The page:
Shiatsu’s origins lie in traditional Chinese medicine and a vigorous form of Japanese massage known as anma, which focuses on acupressure points. A disappearing art, anma is not easy to find, even in Japan. However, it is possible to experience this traditional massage in the ancient capital, Kyoto, where it is available to guests of Hoshinoya Kyoto, a traditional Japanese inn known as a ryokan. This unique property encourages guests to embrace many of Japan’s rare or vanishing traditions, including moon viewing and incense appreciation — a kind of aromatherapy meditation for samurai that uses many ingredients with properties recognised in Traditional Chinese Medicine.


The Foster + Partners designed spa at the Dolder Grand has a number of Japanese inspired features and treatments

Plants and herbs recognised for their healing properties form the basis of the wellness concept at the Aman Spa at the new Aman Tokyo, which opened in December 2014. Spa manager Yuki Kiyono has championed the Japanese tradition of kampo, a local healthcare method based on registered, indigenous herbs, and is introducing it to a global audience through the Aman brand. The spa’s fragrant and efficacious menu of massages and body wraps includes seasonal plants and flowers such as cherry blossom, Japanese cypress, chrysanthemum and Japanese mountain magnolia. All of the treatments are based on a range of freshly made essential oils created exclusively by artisan producer — and former nuclear scientist — Professor Tadashi Inamoto.

Based in the mountains of Takayama, four-and-a-half hours from Tokyo, Professor Inamoto, who studied botany at Kew Gardens, uses plants from the forests surrounding his home to create low-volume, high-quality (pure and chemical-free) distillations of oils that are effective and genuinely seasonal: once the period for a particular plant is over, no more oil can be produced — and a new oil is made to take its place on the Aman Spa menu.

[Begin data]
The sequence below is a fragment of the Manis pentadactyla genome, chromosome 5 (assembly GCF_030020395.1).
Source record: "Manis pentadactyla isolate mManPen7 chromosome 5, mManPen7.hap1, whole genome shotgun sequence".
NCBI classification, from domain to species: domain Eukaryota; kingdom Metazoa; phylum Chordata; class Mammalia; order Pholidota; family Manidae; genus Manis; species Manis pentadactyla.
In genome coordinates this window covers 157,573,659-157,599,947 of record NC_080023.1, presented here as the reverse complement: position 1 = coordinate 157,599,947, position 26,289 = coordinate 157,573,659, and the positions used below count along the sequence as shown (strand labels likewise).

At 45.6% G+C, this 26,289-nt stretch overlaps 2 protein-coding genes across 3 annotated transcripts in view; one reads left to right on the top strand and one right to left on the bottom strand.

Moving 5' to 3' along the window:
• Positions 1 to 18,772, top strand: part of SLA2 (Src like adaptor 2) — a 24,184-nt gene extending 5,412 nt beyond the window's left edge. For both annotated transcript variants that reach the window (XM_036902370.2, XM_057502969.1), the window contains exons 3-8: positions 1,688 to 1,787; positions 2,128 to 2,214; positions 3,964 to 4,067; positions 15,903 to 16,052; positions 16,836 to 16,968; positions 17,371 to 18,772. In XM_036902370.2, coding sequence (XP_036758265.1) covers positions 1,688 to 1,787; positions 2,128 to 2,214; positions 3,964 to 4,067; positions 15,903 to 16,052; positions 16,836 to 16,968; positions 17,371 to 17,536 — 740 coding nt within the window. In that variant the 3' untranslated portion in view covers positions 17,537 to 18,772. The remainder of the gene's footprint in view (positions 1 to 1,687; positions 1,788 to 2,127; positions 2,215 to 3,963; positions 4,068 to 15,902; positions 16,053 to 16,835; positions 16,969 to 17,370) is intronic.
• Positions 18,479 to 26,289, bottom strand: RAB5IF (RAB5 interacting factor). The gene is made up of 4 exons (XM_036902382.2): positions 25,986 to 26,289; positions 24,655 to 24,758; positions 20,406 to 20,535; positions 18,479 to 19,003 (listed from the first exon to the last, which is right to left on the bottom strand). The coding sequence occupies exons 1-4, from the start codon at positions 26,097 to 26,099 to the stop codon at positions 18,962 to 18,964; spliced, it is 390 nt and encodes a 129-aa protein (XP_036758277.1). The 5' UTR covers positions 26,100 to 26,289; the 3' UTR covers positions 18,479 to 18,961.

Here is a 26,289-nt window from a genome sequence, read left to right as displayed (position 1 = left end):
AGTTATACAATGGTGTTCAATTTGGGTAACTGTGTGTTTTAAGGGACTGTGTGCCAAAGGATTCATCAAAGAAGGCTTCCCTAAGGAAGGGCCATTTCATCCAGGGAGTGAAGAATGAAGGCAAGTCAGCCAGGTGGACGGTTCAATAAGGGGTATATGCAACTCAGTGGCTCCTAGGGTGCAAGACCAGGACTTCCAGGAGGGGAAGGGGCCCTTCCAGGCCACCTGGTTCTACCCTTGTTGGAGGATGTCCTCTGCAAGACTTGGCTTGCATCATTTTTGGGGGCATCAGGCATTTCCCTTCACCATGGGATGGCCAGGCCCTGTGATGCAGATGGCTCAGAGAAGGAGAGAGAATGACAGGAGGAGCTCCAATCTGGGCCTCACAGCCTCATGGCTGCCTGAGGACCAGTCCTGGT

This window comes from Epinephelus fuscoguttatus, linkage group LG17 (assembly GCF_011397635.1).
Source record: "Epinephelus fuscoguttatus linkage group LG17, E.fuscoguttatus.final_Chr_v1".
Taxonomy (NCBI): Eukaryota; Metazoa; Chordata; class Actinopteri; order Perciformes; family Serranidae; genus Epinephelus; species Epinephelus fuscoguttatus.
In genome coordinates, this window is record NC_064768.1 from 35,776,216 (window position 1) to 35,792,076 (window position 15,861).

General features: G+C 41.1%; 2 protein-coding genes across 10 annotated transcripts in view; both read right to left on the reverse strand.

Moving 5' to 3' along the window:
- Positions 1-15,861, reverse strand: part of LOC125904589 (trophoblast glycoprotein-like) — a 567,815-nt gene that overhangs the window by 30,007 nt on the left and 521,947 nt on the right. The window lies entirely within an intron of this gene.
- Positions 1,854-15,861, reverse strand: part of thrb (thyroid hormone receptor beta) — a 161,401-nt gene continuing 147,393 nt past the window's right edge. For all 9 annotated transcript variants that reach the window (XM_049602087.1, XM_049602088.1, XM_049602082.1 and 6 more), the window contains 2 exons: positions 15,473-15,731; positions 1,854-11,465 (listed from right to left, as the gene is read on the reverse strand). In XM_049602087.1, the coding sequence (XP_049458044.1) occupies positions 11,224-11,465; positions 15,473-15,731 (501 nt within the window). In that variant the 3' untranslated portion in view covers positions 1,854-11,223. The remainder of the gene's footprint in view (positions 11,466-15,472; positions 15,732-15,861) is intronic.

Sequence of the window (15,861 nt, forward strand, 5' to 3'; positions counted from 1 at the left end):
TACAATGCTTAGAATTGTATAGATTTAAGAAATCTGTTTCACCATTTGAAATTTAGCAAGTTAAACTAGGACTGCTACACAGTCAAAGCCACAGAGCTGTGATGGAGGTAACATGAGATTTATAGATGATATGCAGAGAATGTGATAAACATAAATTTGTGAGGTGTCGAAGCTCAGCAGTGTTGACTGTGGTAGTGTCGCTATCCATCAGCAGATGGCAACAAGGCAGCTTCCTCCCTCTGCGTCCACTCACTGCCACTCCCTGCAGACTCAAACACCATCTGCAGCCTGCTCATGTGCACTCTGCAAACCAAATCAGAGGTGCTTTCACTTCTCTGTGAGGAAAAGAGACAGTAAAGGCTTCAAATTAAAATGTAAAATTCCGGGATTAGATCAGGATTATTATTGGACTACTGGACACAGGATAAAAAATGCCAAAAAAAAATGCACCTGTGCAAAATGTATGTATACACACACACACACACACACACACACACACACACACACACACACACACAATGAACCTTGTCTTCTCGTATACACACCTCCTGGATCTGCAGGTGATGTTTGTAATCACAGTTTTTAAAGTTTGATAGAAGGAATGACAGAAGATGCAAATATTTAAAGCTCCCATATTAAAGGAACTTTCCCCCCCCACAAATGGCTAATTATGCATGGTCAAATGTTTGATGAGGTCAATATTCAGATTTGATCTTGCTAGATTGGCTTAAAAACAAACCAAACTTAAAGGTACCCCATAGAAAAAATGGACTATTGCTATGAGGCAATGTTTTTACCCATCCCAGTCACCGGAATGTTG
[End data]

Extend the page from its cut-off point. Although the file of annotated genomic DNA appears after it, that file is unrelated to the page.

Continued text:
A forest walk on Yakushima Island, Japan

When I check in to Aman Tokyo in March, the winter pine-based oil has run dry and the other ingredients used in the treatments — including yuzu (Japanese citrus) and koji yeast (which has been saved from the process of brewing the hotel’s fresh sake) — are no longer available. Instead, spring has arrived, so I try the 120-minute “Spring Seasonal Journey” — a foot bath, body wrap and massage treatment — which uses mountain magnolia oil, rice oil, clay and powdered green tea. The star ingredient is Professor Inamoto’s distillation of kuromoji — Japanese camphor — which is renowned for its calming effect and is often found growing in temple gardens.

“The Japanese have always found beauty in nature and made it a crucial part of daily life, but many of us seem to have forgotten that virtue,” says Dan Inamoto, on behalf of his father. “We hope that the scent of fresh forests will reach deep into your hearts and reawaken the ability to find beauty in nature and to connect hearts and minds.”

That is precisely the concept behind forest bathing, which requires nothing more than the great outdoors — wherever you are in the world. And, for those who do want to take “forest bathing” more literally, Japan’s islands are famously peppered with onsen (hot springs). Many, such as at Mount Tanigawa, Honshu, are in stunning woodland settings, where you can sit under the canopy and soak away the stresses of modern life. What better way to discover Japanese wellness traditions first hand?

Credits: JNTO; Yasufumi-Nishi